Major changes are reported afoot in Amazon's hardware efforts. Several projects are said to be on hold, while the company's first, failed attempt at breaking into the smartphone market may have been its last.
The e-commerce company is in the midst of restructuring its hardware efforts, the Wall Street Journal reports, resulting in the layoff of dozens of engineers from its secretive hardware division, Lab126, which was responsible for the Fire Phone.
News broke in late 2014 that the e-commerce giant was at work on a successor to the Fire Phone. This was surprising not only because the experimental phone reportedly cost Amazon $170 million in losses, but also since CEO Jeff Bezos admitted the phone was a failure, albeit a "smart" one.
Alas, Amazon no longer thought it very smart to push on with the smartphone project.
Aside from laying off an undisclosed amount of engineers, the WSJ reports that Amazon is scaling back its hardware efforts. Several projects have been put on hold, including a tablet with a much larger screen, as well as a product that aimed to be a high-end computer for the kitchen (not quite sure how well that one would have done, anyway).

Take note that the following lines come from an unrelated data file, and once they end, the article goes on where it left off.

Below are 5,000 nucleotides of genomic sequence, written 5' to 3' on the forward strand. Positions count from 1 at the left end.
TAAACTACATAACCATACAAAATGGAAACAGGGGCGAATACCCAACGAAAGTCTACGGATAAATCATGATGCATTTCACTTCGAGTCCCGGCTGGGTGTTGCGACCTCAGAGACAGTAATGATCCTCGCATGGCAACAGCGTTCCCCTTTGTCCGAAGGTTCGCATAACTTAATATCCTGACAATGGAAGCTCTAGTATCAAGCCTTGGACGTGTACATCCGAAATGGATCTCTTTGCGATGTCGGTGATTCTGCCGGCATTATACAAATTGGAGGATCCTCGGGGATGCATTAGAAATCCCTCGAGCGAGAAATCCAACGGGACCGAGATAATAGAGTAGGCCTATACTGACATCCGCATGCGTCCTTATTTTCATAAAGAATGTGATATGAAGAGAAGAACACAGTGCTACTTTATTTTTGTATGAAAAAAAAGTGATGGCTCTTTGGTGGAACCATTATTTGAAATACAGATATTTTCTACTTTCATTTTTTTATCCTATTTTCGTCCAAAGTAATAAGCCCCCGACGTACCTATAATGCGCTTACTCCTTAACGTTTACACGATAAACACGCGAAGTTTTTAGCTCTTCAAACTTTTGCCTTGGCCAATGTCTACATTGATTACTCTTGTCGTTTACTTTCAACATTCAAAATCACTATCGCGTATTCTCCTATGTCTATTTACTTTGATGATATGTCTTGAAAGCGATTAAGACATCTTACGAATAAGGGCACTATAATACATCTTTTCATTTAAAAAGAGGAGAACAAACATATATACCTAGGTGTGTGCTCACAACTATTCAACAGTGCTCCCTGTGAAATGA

The Fire Phone negatively impacted morale in Lab126, but that's not to say the hardware development center didn't have its share of successes. Actually, it had quite a few of them, like the Kindle and its many models and tablet variations, as well as the Fire TV set-top box, and more recently, the innovative Amazon Echo and quirky Dash Buttons.
It's highly doubtful that this move will translate into Amazon fully bowing-out of producing hardware. Kindles will continue to be made and, if anything, a re-evaluation might be just what it needs if we're to see another Fire Phone.
But even as much as we would like for Amazon to take another crack at making a smartphone, the smartphone industry, as it stands, is carrying on just fine without it.
- What we thought of the Amazon Fire TV Stick
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Cameron is a writer at The Verge, focused on reviews, deals coverage, and news. He wrote for magazines and websites such as The Verge, TechRadar, Practical Photoshop, Polygon, Eater and Al Bawaba.